Near the end of 2013, the Kaiser Family Foundation estimated that Vermont’s exchange had a potential market of 45,000 residents and that 27,000 of them would qualify for premium subsidies to reduce the cost of their coverage. By mid-April 2014, at the end of the first open enrollment period, almost all of them – 38,048 people – had finalized their qualified health plan selections in the Vermont exchange.
During 2015 open enrollment, there were fewer individuals who selected private plans through Vermont Health Connect. Effectuated private enrollment was 33,306 by June, down slightly from 34,923 in March. Of the remaining enrollees, about 64 percent had plans with advanced premium tax credits and 32 percent received cost-sharing reductions.
However, these first two years involved some technical problems for Vermont’s exchange, which resulted in significant system backlogs. On Oct. 1, 2015, Gov. Shumlin announced that progress had been made along with technology upgrades, and things looked promising for 2016 open enrollment.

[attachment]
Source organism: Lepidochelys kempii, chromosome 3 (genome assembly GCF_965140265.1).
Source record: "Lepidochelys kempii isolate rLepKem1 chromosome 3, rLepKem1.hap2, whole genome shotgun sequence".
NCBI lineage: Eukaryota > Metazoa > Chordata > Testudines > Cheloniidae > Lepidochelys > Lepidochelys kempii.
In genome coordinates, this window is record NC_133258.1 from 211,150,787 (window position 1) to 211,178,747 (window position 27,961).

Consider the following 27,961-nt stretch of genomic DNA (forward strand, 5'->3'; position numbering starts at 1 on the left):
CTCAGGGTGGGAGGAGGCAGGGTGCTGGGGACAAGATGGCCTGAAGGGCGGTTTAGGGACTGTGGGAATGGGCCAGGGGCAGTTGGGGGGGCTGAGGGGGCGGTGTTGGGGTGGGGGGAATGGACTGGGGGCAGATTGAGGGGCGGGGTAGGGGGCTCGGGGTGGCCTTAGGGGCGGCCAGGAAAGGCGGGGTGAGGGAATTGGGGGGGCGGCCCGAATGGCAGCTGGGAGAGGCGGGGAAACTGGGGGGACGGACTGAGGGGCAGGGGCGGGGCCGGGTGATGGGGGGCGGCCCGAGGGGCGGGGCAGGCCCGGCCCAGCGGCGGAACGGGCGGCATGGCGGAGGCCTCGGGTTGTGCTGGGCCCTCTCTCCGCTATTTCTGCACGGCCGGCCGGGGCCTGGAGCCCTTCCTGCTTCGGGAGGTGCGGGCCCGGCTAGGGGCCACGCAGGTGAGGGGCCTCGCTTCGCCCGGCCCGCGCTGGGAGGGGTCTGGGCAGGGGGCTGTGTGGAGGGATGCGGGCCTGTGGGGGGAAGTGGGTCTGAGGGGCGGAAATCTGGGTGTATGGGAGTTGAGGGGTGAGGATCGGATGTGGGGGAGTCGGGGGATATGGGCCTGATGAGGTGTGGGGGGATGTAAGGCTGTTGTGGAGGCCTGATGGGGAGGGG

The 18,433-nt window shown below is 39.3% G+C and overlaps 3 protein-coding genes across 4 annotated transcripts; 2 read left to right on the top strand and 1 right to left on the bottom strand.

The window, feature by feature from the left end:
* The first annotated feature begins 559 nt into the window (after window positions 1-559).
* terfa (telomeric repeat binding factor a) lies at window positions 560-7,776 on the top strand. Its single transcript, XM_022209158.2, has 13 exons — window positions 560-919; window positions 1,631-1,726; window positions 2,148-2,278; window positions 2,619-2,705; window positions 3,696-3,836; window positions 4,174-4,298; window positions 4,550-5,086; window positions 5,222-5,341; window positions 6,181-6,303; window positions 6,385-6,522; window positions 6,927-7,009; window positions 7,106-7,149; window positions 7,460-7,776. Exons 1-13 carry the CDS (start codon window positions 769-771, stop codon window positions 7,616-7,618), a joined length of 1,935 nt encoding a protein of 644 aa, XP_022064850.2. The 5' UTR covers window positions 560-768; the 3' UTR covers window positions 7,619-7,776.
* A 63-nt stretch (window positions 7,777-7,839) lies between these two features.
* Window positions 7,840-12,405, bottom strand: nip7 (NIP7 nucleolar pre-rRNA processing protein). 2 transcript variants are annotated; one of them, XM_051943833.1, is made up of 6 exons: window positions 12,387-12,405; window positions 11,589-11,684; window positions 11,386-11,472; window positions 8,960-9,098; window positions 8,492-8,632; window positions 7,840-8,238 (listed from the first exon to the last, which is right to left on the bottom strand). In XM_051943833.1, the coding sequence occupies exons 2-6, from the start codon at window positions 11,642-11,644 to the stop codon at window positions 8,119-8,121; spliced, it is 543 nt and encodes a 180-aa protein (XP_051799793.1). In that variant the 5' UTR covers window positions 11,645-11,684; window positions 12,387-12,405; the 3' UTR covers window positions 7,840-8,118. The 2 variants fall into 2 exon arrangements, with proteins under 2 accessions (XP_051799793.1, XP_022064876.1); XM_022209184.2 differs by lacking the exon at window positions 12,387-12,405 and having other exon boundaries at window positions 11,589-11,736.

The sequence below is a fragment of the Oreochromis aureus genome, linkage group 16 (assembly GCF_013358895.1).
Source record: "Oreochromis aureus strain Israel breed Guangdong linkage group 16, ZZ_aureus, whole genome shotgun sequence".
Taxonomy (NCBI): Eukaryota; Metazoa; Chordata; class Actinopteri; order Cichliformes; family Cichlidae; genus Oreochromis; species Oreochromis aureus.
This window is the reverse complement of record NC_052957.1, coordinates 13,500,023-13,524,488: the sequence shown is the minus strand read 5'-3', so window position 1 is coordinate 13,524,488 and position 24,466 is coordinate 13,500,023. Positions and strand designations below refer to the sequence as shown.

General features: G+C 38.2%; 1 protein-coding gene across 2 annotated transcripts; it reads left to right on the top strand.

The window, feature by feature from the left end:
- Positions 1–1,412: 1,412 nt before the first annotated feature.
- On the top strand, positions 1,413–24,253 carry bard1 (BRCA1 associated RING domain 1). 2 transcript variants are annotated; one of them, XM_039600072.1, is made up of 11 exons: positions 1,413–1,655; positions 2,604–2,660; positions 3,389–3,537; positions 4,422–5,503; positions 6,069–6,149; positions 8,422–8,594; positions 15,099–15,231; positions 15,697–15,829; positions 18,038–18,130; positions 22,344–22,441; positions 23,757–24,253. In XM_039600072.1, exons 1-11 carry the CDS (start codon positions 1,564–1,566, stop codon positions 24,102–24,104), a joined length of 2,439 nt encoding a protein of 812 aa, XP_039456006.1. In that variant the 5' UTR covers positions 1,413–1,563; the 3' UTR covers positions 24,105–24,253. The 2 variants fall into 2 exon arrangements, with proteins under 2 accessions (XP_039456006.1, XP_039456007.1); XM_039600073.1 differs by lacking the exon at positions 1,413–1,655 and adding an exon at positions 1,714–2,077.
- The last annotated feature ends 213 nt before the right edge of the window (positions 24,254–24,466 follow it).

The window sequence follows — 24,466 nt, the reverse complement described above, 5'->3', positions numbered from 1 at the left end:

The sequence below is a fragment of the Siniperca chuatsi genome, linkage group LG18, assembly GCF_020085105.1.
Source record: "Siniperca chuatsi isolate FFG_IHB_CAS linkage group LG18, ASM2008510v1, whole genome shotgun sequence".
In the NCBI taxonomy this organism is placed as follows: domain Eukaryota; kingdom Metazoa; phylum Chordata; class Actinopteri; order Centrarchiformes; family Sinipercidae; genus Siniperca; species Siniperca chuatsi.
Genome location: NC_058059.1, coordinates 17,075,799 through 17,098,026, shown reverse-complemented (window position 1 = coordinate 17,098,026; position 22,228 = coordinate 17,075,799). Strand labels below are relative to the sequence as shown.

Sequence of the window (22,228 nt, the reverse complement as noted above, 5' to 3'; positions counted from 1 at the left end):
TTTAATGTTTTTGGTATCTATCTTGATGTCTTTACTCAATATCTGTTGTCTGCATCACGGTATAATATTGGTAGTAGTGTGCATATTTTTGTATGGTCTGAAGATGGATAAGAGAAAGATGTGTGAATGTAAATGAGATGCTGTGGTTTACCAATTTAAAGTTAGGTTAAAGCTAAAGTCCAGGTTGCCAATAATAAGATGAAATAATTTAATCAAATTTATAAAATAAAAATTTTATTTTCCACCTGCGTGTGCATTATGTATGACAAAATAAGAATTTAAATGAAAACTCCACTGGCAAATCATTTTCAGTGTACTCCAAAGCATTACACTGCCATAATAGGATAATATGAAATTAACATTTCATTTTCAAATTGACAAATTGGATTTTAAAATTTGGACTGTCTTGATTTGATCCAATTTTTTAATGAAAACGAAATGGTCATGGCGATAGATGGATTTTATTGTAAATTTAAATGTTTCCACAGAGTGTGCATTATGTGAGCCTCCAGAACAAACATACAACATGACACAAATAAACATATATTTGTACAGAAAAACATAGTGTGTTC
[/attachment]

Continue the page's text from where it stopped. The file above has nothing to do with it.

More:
Two carriers will sell QHPs through Vermont Health Connect – there are no off-exchange plans in Vermont: Blue Cross Blue Shield of Vermont and MVP Health Care. Delta Dental plans are also available on the exchange.
Vermont’s individual health insurance rates have been the fifth highest in the nation, partly because of the low level of competition in the exchange, and partly because the population is older than average and the state uses community rating, with premiums that are not based on an insured’s age.
For 2016 plans, Vermont regulators approved a 5.5 percent weighted average rate increase for the individual market; the carriers had proposed a weighted average increase of 7.75 percent for the individual market.
Five navigator organizations received grants to fund Vermont’s enrollment assistance process from July 1, 2015, through June 30, 2016.
Vermont Medicaid/CHIP enrollment
Utilizing federal funds to expand Medicaid eligibility to 138 percent of poverty has played a significant role in Obamacare’s success in Vermont. As of mid-April 2014, a total of 41,704 people had enrolled in Medicaid through the Vermont exchange.